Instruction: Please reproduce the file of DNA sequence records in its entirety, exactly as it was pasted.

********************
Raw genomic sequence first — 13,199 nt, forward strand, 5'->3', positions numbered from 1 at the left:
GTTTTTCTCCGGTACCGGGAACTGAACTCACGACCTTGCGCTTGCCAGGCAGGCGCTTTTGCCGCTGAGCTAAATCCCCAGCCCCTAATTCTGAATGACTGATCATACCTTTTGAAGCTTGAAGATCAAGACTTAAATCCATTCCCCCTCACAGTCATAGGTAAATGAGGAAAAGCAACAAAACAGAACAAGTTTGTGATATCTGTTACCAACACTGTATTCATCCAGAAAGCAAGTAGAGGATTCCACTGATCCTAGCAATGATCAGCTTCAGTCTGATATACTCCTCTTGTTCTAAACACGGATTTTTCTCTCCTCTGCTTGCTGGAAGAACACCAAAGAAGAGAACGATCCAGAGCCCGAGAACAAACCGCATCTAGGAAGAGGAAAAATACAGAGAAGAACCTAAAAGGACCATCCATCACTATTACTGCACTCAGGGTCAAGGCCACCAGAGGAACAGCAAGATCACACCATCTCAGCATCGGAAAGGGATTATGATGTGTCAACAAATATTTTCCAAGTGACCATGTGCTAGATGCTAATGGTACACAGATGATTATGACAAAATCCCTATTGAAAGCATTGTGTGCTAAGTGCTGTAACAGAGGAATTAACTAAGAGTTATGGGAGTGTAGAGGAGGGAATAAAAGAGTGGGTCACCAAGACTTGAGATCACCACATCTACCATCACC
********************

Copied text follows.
Raw genomic sequence first — 13,199 nt, forward strand, 5'->3', positions numbered from 1 at the left:
GTTTTTCTCCGGTACCGGGAACTGAACTCACGACCTTGCGCTTGCCAGGCAGGCGCTTTTGCCGCTGAGCTAAATCCCCAGCCCCTAATTCTGAATGACTGATCATACCTTTTGAAGCTTGAAGATCAAGACTTAAATCCATTCCCCCTCACAGTCATAGGTAAATGAGGAAAAGCAACAAAACAGAACAAGTTTGTGATATCTGTTACCAACACTGTATTCATCCAGAAAGCAAGTAGAGGATTCCACTGATCCTAGCAATGATCAGCTTCAGTCTGATATACTCCTCTTGTTCTAAACACGGATTTTTCTCTCCTCTGCTTGCTGGAAGAACACCAAAGAAGAGAACGATCCAGAGCCCGAGAACAAACCGCATCTAGGAAGAGGAAAAATACAGAGAAGAACCTAAAAGGACCATCCATCACTATTACTGCACTCAGGGTCAAGGCCACCAGAGGAACAGCAAGATCACACCATCTCAGCATCGGAAAGGGATTATGATGTGTCAACAAATATTTTCCAAGTGACCATGTGCTAGATGCTAATGGTACACAGATGATTATGACAAAATCCCTATTGAAAGCATTGTGTGCTAAGTGCTGTAACAGAGGAATTAACTAAGAGTTATGGGAGTGTAGAGGAGGGAATAAAAGAGTGGGTCACCAAGACTTGAGATCACCACATCTACCATCACC